Last night we settled in for our latest event, ‘Closing the Gap in Tech: Providing opportunities for underrepresented groups’. Taking the subject of D&I by the horns, our fantastic speakers included:
June Stewart, Head of PMO, ITV
Zaheer Ahmad, MBE, Head of Strategic Delivery - Diversity and Inclusiveness, EY
Gabriela Matias, People Partner, GoCardless
Jeremy Crooke, OBE, Chief Executive, Black Training Enterprise Group
Josh Clarke, Co-Founder, Occumi
Moderated by our very own Co-Founder & COO Mark Chaffey, we were also incredibly lucky to hear from the Deputy Mayor, Social Integration, Social Mobility and Community Engagement, Debbie Weekes-Bernard, who gave a keynote speech about diversity and inclusion, focusing on why everybody should be given a seat at the table; regardless of their background.
Taking place at London’s iconic City Hall, we’ve compiled the top things we learned from the evening:
Data, Data, Data
When it comes to implementing diversity in the tech sector, all our panellists agreed that organisations must take stock of their internal data in order to improve their D&I strategies. As Jeremy stated, “you can’t measure progress without data”. Zaheer agreed and mentioned that it makes it easier to get a buy-in from the top when senior leaders are presented with key statistics and facts. In fact, he believes that data is the true conversation piece that whets appetites. For Josh, when it comes to D&I, particularly for Black and Minority Ethnic (BME) and Black, Asian and Minority Ethnic (BAME) groups, companies need to be aiming for holistic approach but until that can be achieved; he feels that data-driven metrics are the way forward. Gabby stated that as a diversity and inclusion lead, she needs data in order to make a difference internally and for her, being able to measure the rate and speed of progression her company makes, is vital.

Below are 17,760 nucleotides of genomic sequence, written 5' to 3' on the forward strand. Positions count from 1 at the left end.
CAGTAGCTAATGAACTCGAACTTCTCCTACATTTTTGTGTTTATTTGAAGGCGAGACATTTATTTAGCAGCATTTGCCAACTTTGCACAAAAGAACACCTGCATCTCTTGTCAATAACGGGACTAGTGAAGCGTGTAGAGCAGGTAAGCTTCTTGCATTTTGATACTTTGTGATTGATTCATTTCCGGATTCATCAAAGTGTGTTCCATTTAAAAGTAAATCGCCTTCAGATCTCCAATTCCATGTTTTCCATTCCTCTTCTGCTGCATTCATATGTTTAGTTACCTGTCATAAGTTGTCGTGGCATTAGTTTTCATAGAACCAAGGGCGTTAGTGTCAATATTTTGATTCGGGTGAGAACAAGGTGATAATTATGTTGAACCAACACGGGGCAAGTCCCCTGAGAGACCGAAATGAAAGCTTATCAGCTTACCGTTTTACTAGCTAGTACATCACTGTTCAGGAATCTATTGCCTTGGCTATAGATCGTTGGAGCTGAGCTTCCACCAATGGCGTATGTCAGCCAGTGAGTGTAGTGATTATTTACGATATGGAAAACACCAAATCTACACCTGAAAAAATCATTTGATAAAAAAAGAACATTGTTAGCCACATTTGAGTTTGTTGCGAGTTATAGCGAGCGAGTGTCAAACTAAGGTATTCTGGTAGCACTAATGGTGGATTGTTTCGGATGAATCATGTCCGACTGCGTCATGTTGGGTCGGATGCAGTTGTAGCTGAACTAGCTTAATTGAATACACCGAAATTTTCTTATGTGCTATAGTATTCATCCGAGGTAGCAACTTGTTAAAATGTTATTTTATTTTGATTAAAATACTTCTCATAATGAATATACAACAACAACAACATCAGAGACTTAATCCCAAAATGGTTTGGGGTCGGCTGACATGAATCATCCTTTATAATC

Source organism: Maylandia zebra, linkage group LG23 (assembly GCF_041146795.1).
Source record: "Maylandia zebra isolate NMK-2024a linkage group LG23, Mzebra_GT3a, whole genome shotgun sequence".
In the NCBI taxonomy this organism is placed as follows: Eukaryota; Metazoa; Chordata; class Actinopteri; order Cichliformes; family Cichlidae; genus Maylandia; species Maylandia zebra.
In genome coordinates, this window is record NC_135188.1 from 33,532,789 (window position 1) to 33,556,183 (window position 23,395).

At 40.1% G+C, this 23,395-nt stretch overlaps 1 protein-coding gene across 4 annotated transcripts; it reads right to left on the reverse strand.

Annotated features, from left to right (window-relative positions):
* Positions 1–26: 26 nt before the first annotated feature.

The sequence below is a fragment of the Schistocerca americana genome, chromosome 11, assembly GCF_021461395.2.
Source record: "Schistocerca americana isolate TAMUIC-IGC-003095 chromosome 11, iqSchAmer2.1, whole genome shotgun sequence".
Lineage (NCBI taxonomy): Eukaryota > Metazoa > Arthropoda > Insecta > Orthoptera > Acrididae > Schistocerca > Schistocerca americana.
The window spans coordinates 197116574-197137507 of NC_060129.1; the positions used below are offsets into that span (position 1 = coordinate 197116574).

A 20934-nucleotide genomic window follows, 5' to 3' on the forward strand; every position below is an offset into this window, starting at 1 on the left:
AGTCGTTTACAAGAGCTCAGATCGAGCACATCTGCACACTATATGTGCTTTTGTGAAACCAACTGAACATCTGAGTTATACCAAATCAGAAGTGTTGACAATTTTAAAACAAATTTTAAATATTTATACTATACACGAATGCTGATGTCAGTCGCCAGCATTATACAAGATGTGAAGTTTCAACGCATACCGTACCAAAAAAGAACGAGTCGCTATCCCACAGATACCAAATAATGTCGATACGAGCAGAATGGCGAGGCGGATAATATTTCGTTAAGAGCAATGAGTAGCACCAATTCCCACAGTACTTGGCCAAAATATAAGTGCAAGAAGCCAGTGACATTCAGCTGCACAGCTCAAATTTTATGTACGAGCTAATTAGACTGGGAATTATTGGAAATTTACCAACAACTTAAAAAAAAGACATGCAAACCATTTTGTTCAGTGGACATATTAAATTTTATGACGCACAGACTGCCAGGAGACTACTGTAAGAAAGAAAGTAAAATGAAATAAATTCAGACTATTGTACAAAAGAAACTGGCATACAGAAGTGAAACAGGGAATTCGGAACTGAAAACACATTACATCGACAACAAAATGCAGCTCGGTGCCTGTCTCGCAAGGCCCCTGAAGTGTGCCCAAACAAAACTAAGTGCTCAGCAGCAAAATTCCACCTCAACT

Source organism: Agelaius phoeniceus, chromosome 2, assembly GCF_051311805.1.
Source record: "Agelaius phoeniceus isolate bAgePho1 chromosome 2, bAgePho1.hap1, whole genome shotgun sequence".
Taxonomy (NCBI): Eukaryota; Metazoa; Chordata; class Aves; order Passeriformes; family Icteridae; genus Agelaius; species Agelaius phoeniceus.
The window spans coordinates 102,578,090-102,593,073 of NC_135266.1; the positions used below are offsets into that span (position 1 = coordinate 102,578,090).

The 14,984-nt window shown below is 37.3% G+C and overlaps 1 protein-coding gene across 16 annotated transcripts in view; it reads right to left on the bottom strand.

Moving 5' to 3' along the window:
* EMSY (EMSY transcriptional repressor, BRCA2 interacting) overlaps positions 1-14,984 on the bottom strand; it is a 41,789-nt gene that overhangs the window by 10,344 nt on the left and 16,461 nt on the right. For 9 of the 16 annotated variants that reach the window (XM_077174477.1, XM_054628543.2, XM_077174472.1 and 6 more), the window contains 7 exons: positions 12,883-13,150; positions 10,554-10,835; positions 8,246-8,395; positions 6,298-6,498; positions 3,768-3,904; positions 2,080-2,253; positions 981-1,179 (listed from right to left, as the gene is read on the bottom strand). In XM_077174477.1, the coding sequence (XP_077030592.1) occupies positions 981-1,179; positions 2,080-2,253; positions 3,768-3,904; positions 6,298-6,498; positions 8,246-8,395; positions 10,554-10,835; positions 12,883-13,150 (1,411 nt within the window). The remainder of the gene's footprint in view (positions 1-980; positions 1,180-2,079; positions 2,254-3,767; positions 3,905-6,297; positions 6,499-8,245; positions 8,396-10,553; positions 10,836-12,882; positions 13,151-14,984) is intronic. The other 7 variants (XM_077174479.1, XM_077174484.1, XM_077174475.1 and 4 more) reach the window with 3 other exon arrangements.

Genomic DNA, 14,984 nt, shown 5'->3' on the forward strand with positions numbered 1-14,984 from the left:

Focus your D&I Strategy